Couple helps students find gardening roots

May 11, 2009|By JANET HEIM

WASHINGTON COUNTY -- Barb and Dick Frame don't mind pulling up roots each spring, knowing it will help high school students in Hagerstown develop roots of their own.

The Frames, who live in Thornton, W.Va., about 30 miles south of Morgantown, are retired teachers. Their son, Steve Frame, teaches the entrepreneurship courses and manages the greenhouse at Washington County Technical High School.

The greenhouse sat unused for more than 20 years, said Barb Frame, 69. She said Jeff Stouffer, principal at WCTHS, feared losing the building if it wasn't put to use.

He asked Steve Frame to come up with a school-based business that could use the space. The greenhouse was reopened, but only after many hours spent building plant racks out of scrap lumber and clearing saplings that had broken through the glass in the roof.


This is the fifth season the greenhouse has been in business. The Frames agreed to help with the greenhouse at their son's request.

Every spring, they head to Hagerstown in late February to get started. They stay with their son Monday through Friday, do a little work at the greenhouse Saturday, then head back to their home for the rest of the weekend. They keep that routine up until school ends for the year.

"She loves plants. She just enjoys it. I'm here because she's here," said Dick Frame.

Both are quick to add that the greenhouse is about the students, not them.

Barb Frame grew up on a farm, and said her parents taught her a lot about growing plants and flowers. As a result, she said, she loves to see things grow.

"We're just up here doing what we can to make it work for them," she said.

They help customers, tend to the plants and work with students on planting seeds, planting plugs, transplanting plants and plant care.

Students work in the greenhouse Tuesday, Thursdays and every other Friday in the morning. The rest of the time the Frames are on their own.

"I learned so much here. It's a lot of fun working with the people," said senior Nick Kendle, a culinary arts student who hopes one day to open his own restaurant.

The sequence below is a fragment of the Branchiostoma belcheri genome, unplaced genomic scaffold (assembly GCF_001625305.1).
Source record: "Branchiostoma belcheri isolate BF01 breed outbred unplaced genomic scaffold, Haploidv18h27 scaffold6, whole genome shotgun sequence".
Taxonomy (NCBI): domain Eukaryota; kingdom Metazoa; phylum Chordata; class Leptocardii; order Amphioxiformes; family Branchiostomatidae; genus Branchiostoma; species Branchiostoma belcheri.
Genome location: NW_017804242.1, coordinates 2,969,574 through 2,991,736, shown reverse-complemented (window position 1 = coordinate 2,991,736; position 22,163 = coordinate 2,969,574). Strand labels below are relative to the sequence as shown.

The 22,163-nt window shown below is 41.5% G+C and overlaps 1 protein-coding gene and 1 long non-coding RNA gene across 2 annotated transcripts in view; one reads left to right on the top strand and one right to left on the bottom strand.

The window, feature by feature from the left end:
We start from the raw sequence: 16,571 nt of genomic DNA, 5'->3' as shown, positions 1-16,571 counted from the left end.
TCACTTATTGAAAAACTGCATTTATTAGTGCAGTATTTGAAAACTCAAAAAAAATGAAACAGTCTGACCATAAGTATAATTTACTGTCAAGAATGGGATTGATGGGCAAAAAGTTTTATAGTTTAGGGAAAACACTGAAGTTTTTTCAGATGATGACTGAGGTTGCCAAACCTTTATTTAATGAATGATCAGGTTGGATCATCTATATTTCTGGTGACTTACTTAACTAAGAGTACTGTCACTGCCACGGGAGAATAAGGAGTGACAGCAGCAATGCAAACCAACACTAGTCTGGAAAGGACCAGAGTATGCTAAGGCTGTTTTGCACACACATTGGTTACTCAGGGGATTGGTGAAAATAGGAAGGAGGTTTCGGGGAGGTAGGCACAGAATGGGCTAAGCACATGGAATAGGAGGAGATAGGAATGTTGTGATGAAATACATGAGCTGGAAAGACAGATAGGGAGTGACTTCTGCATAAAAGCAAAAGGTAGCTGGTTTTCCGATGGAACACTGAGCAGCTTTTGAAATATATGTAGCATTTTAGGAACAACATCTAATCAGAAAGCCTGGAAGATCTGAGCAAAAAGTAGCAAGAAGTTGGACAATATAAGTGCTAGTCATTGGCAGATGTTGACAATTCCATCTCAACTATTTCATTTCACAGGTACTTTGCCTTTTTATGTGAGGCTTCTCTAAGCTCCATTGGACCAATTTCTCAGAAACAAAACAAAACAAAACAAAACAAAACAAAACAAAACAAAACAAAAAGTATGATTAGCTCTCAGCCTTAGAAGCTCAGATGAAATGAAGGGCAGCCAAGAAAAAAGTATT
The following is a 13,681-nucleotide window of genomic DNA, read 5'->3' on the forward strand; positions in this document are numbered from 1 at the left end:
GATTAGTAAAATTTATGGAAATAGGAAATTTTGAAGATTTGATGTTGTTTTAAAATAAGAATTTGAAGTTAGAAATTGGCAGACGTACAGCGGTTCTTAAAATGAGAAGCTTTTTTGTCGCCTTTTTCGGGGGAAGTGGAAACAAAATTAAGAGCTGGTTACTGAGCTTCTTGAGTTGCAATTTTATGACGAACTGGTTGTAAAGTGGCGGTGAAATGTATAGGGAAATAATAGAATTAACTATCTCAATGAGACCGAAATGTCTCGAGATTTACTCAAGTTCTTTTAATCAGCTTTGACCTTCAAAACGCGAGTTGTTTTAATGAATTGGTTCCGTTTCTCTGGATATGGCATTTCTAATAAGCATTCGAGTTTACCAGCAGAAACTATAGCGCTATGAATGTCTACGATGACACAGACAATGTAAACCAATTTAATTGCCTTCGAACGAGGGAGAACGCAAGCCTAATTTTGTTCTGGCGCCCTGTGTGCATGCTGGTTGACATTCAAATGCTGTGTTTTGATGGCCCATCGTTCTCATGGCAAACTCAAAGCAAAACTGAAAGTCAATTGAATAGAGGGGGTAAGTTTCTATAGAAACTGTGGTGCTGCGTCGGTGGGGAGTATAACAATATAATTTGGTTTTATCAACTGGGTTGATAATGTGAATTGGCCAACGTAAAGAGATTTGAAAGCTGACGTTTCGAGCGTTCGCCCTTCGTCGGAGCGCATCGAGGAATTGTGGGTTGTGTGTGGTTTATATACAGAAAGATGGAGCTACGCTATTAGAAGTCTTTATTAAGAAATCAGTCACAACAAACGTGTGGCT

Student Tyler Spencer said he likes the sense of community.

"The Frames are amazing. They make you feel like a second family. I call them Mom and Dad," Spencer said.

"They're really nice people. Even when you're having a bad day, you come in here and it cheers you up," said student Jessica Green.

"We're met a lot of nice people," said Dick Frame, 70.

"Yes, we have. The community has really supported the school," Barb Frame said. "It's really been interesting working with the students and our son."

The Frames also have a grown daughter who lives in West Virginia, three granddaughters and one grandson.

Back home, they're involved with their church, and Dick Frame mows a local church cemetery, as well as their own lawn.

Barb Frame works in her flower beds when time permits, and checks in with friends and several elderly people she and her husband take out for meals or help when needed. She's also dedicated to volunteering for the American Cancer Society and Relay for Life after enduring three bouts of cancer.

The greenhouse at 50 W. Oak Ridge Drive offers a variety of annuals, perennials and vegetables. It is open to the public Monday through Friday from 9 a.m. to 6 p.m. and Saturday from 8 a.m. to noon.

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